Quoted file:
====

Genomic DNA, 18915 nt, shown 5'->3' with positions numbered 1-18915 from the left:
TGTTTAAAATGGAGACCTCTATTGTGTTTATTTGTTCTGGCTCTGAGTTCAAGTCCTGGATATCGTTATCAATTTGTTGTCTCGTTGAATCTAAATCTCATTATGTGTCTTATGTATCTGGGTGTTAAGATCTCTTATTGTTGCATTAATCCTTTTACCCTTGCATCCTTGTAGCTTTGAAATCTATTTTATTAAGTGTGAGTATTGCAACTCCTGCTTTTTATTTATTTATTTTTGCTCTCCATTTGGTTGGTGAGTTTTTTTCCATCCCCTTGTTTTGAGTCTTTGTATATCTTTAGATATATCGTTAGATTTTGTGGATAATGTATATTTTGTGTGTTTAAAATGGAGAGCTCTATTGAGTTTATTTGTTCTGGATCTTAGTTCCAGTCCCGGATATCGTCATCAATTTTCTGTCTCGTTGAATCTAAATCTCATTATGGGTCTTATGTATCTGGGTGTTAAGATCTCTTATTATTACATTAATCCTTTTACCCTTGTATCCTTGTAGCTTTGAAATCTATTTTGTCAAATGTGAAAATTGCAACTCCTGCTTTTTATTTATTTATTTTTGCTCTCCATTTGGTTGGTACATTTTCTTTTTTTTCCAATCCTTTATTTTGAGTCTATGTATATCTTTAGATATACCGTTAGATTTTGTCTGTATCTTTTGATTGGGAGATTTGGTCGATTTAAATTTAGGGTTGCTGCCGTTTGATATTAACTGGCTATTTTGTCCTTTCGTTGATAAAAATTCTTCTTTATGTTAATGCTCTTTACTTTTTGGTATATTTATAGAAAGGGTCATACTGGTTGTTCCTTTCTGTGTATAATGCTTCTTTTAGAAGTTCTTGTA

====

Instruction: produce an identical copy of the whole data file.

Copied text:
Genomic DNA, 18915 nt, shown 5'->3' with positions numbered 1-18915 from the left:
TGTTTAAAATGGAGACCTCTATTGTGTTTATTTGTTCTGGCTCTGAGTTCAAGTCCTGGATATCGTTATCAATTTGTTGTCTCGTTGAATCTAAATCTCATTATGTGTCTTATGTATCTGGGTGTTAAGATCTCTTATTGTTGCATTAATCCTTTTACCCTTGCATCCTTGTAGCTTTGAAATCTATTTTATTAAGTGTGAGTATTGCAACTCCTGCTTTTTATTTATTTATTTTTGCTCTCCATTTGGTTGGTGAGTTTTTTTCCATCCCCTTGTTTTGAGTCTTTGTATATCTTTAGATATATCGTTAGATTTTGTGGATAATGTATATTTTGTGTGTTTAAAATGGAGAGCTCTATTGAGTTTATTTGTTCTGGATCTTAGTTCCAGTCCCGGATATCGTCATCAATTTTCTGTCTCGTTGAATCTAAATCTCATTATGGGTCTTATGTATCTGGGTGTTAAGATCTCTTATTATTACATTAATCCTTTTACCCTTGTATCCTTGTAGCTTTGAAATCTATTTTGTCAAATGTGAAAATTGCAACTCCTGCTTTTTATTTATTTATTTTTGCTCTCCATTTGGTTGGTACATTTTCTTTTTTTTCCAATCCTTTATTTTGAGTCTATGTATATCTTTAGATATACCGTTAGATTTTGTCTGTATCTTTTGATTGGGAGATTTGGTCGATTTAAATTTAGGGTTGCTGCCGTTTGATATTAACTGGCTATTTTGTCCTTTCGTTGATAAAAATTCTTCTTTATGTTAATGCTCTTTACTTTTTGGTATATTTATAGAAAGGGTCATACTGGTTGTTCCTTTCTGTGTATAATGCTTCTTTTAGAAGTTCTTGTA